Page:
The real leader of the opposition, David Seymour, is advocating that we allow private enterprise to take over the country’s quarantine system, the system that so far has managed to shield us from everything but the occasional community outbreak of covid that has been dealt with successfully, at least so far.
From his press release:
“With every passing day, New Zealand’s isolation is turning from its great strength to its greatest weakness. As the rest of the world moves on from COVID, we must be prepared to move with them.
“Under ACT’s plan, owners of currently mothballed hotels could seek a licence to operate MIQ according to strict criteria. These criteria would make for safer MIQ than the standards met by the Government. The criteria are:
Only those with a negative pre-departure test would be eligible
Only vaccinated travellers could use this MIQ
Only vaccinated people could be on site, regardless of their employment status
All people on site would have to be saliva tested every second day
Providers must be licensed, and could lose their licence for breaching these conditions.
“These criteria are much stricter than the Government’s MIQ scheme which takes unvaccinated travellers and tests them only three times in 14 days, and still can’t guarantee that all workers on site are vaccinated or tested.
And so far his proposal has received some positive responses from the media, with no negative push back like saying that the idea proved to be disasterous for Melbourne.
If your criteria is that we need to open up the borders so that farms and orchards and restaurants can employ cheap labour again then the current system is a failure. If your criteria is that we need to be kept safe then the successful prevention of the spread of covid after 158,014 people have been successfully through quarantine with only a handful of problems would suggest that the system was working rather successfully. You could loosen things up. But the threat of the spread of Delta Covid would logically warn against taking this risk.
If you want to see how spectacularly bad private enterprise can handle quarantine then Melbourne in the past 12 months provides a shining example.
The essence of the problem was that the Victorian Government hired private security firms to manage Melbourne’s Quarantine hotels. The organisation was shambolic and breaches of the quarantine resulted in the three month lockdown that Melbourne endured last year.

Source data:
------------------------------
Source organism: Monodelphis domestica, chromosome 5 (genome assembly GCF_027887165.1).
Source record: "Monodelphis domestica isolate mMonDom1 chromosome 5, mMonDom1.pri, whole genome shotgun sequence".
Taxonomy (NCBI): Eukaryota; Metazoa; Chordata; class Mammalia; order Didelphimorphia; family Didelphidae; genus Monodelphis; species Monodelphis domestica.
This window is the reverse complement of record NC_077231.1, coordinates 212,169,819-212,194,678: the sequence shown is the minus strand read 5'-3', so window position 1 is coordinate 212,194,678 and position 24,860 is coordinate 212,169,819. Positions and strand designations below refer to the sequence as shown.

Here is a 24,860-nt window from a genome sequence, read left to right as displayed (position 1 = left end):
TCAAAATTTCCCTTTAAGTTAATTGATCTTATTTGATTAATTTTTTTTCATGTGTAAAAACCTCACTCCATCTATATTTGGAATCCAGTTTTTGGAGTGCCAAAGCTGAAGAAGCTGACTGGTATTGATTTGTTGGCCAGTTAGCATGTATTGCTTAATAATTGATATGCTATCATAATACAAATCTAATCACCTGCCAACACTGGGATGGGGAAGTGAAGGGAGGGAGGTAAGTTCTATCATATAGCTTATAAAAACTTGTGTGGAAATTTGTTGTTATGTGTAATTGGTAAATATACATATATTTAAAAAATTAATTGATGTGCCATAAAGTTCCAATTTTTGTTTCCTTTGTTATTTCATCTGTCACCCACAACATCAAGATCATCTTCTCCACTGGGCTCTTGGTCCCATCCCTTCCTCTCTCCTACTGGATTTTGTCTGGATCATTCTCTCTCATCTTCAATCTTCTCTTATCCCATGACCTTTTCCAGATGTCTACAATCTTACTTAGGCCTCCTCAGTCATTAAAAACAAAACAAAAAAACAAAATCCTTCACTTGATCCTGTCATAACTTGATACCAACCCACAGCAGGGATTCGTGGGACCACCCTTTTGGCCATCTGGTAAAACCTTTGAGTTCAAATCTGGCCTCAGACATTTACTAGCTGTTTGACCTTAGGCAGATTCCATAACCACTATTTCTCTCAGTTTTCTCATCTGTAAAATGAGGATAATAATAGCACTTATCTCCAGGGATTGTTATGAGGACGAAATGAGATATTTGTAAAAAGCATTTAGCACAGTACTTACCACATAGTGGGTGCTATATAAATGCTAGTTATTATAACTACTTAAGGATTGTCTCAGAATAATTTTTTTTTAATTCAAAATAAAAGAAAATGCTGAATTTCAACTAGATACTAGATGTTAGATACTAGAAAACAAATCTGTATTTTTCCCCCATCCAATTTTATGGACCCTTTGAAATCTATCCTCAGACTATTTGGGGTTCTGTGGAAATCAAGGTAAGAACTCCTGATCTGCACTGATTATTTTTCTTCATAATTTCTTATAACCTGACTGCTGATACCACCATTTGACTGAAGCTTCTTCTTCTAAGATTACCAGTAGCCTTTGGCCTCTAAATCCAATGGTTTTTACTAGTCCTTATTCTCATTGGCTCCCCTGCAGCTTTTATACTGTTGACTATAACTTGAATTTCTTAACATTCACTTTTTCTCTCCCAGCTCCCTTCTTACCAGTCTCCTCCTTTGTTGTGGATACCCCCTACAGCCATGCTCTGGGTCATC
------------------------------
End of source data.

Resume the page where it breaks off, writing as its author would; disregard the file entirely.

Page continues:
The ABC has this description of what happened:
… [A] number of cases of coronavirus in late May and early June (2020) were linked to infection control breaches.
Genomic testing has linked many of the state’s recent infections back to private contractors working at two quarantine hotels.
Reports have also emerged of contractors having sexual relations with guests and families being allowed to go between rooms.
It comes as two men who both spent a fortnight in hotel quarantine in Melbourne tested positive after returning home to New South Wales and the Northern Territory.
Chief Health Officer Brett Sutton on Thursday distanced himself from the decision to use contracted security guards, saying it was not made by him.
“But it was jointly oversighted by emergency management within the Department of Health and Human Services, Emergency Management Victoria and Department of Jobs Precinct and Regions,” he said.
The problem is identified in this article by Richard Holden in the Conversation. From the article:
But what can economics tells us about why this happened?
Thanks to the literature on “incomplete contracts” that led to a Nobel Prize for Harvard University economist Oliver Hart, quite a bit.
Using private contractors for hotel quarantine was destined to fail. It all boils down to a trade-off between costs and quality.
Using private providers is a good option when keeping costs low is more important than high quality. This was not such a case.
Hart’s classic 1997 paper on “The Proper Scope of Government” (co-authored with Andrei Shleifer and Robert Vishny) mostly considers privatisation in theoretical terms, with some discussion of prisons, garbage collection, schools, health care, policing and a few other things.
The animating idea behind the “incomplete contracts” approach is that there are some contingencies that contracts, no matter how detailed, can’t cover.
This could be because parties can’t conceive of all future contingencies. Or perhaps they understand what’s at issue but it is hard to codify that in a way a non-specialist court could understand.
Making those day to day decisions with a profit margin motivation will always mean that the cheaper rather than the safer option will be taken. And you can’t draft a contract covering every possible contingency.
As the Royal Commission Inquiry report into the breaches highlighted oversight and responsibilites were confused and there was no training of staff in prevention measures. From the report:
IPC measures are essential to a successful quarantine program. It was necessary to have those with the expertise in infection prevention and control deliver that training. Nothing short of constant reinforcement, supervision and oversight from those with the necessary expertise was what was required in such a highly infectious environment.
There were no infection prevention and control experts stationed at the hotel sites to give guidance, oversight or supervision on the range of risks to which hotel staff would be exposed and what they needed to do to mitigate those risks.
Advancing a proposal to provide privatised quarantine services may serve ideological preferences but there is a great deal at stake. And recent experience across the ditch suggests that it is a rather stupid thing to do. As Richard Holden states some services should be provided by the state and the measure of success should be the overall effect on the community, not on how cheap the job can be done.